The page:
DPP says the Code for Prosecutors establishes the principles of conducting a prosecution

Director of Public Prosecutions (DPP), Mrs. Pauline Hendrickson speaking at the launch of the National Prosecutions Office and the Code for Prosecutors.

BASSETERRE, ST. KITTS, MARCH 26TH2012 (CUOPM) – The recently launched National Prosecution Office brings prosecutors in the Royal St. Christopher and Nevis Police Force under the direction of the Director of the Public Prosecutions(DPP).

Speaking at the event, Director of Public Prosecution, Mrs. Pauline Hendrickson noted that most of the prosecution in the Magistrates’ Court was conducted by the police.

“This included all summary matters and most preliminary inquiries in indictable matters. Police prosecutors operated a separate prosecution unit within the Royal St. Christopher and Nevis Police Force. As a result the Director could not effectively supervise the work of the police prosecutors and give them the required direction, guidance and assistance in the prosecution of cases,” said Mrs. Hendrickson.

She said that after some discussion with the Attorney General and the Commissioner of Police a decision was made to establish a National Prosecution Service where all those who prosecute and all prosecutors are under the control of the Director of Public Prosecutions.

The DPP said that the aim of the National Prosecution Service is to expand, strengthen, enhance and consolidate the prosecution resources in the Federation.

She said the Code for Prosecutors establishes the principles of conducting a prosecution.

“The decision whether or not to prosecute an individual is a most important one. It is vital for the suspect, vital for the victim and vital for the community as a whole. Great care must be taken by those who decide these issues, always remembering that wrong decisions may destroy lives and undermine confidence in the criminal justice system,” said the DPP, pointing out that the modern prosecutor is expected to discharge his or her duties with professionalism, skill and vision and to operate within the parameters of defined and clear prosecution policy guidelines.

Resident Judge His Lordship Mr. Justice Errol Thomas (left) and Senior Magistrate Her Worship Mrs. Josephine Mallalieu-Webbe.

“High qualities are expected of the modern prosecutor – good judgment, complete integrity, an innate sense of fair play and an instinctive sense of right and wrong. Fearlessness is also an essential quality, for prosecution decisions are often controversial and the prosecutor must have the strength of character to resist criticism from whatever quarter, no matter how strident or painful. The judgment of the prosecutor must never be overborne by political, media or public pressure. The profession of prosecutor is an honourable one but it is not for the fainthearted,” said Mrs. Hendrickson.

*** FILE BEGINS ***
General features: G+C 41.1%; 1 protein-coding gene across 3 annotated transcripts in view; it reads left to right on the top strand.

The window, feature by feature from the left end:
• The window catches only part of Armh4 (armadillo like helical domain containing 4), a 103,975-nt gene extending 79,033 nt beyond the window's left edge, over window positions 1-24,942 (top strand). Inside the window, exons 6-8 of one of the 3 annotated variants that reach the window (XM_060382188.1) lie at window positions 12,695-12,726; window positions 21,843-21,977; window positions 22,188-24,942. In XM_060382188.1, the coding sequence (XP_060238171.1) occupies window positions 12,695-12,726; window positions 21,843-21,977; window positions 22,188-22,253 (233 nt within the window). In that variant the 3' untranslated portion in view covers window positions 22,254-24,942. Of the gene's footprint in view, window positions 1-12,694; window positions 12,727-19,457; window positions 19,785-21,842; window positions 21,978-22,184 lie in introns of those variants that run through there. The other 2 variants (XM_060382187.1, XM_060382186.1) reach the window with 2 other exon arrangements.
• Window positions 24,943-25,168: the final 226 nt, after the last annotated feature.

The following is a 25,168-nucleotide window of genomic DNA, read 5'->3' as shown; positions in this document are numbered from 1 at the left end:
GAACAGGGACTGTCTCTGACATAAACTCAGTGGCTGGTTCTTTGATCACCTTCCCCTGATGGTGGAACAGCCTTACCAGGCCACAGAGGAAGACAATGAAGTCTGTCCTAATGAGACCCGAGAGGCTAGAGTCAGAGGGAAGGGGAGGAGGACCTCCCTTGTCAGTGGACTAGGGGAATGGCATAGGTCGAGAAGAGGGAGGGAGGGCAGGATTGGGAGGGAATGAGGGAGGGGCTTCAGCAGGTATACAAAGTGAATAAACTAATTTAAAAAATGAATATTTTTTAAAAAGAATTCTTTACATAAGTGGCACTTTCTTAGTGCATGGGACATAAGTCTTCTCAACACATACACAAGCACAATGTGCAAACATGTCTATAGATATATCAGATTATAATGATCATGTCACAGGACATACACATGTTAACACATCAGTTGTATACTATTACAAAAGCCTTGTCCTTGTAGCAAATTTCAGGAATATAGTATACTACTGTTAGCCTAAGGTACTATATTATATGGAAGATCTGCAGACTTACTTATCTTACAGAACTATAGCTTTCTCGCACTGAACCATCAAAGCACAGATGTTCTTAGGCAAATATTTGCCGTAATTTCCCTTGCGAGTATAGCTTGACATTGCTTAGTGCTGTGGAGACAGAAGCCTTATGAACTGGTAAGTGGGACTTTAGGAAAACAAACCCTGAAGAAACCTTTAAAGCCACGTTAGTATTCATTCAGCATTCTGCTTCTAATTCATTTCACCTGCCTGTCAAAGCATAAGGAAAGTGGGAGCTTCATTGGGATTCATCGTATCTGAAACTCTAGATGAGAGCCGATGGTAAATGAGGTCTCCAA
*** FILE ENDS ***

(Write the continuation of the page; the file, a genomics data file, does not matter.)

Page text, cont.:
She is of the view that the prosecutorial discretion should be exercised in a manner that is consistent, fair and objective and that difficult decisions must be confronted, not sidestepped, and in deciding the way forward the prosecutor should apply professional judgment, legal competence and practical life experience.

“The prosecutor is independent and his or her interest throughout is the just disposal of the issues. The prosecutor secures no victories and sustains node feats. The prosecutor should be vigorous in presenting the evidence, but restrained and courteous. Without a fair prosecutor, there cannot be a fair trial,” said Mrs. Hendrickson to the officials present including Prime Minister the Rt. Hon. Dr. Denzil L. Douglas; Attorney General and Minister of Justice and Legal Affairs, the Hon. Patrice Nisbett; Resident Judge His Lordship Mr. Justice Errol Thomas, Speaker of the National Assembly, the Hon. Curtis Martin and Senior Magistrate, Her Worship Mrs. Josephine Mallalieu-Webbe

She said that the community has a vested interest in the proper conduct of its prosecutions, and the conviction of the guilty is just as much in the public interest as is the acquittal of the innocent.

“The prosecutor is guided at all times by the public interest in the measured application of the rule of law,” said the DPP, stating:

“In deciding where exactly the public interest lies in a particular case the prosecutor must consider the justice of the situation and examine all the factors. The more serious the offence, the more likely is it that the public interest will require a prosecution to proceed. There is a need to maintain public confidence in the administration of criminal justice, and the community has a legitimate interest in the work of its prosecution service,” said Mrs. Hendrickson.

She said the purpose of the Code for Prosecutors is not only to provide a code of conduct for prosecutors and to promote consistent decision making at all stages of the prosecution process, but also to make the community aware of the way in which the system of public prosecutions operates. Transparency is essential for the modern prosecutor for a fair and effective criminal justice system.

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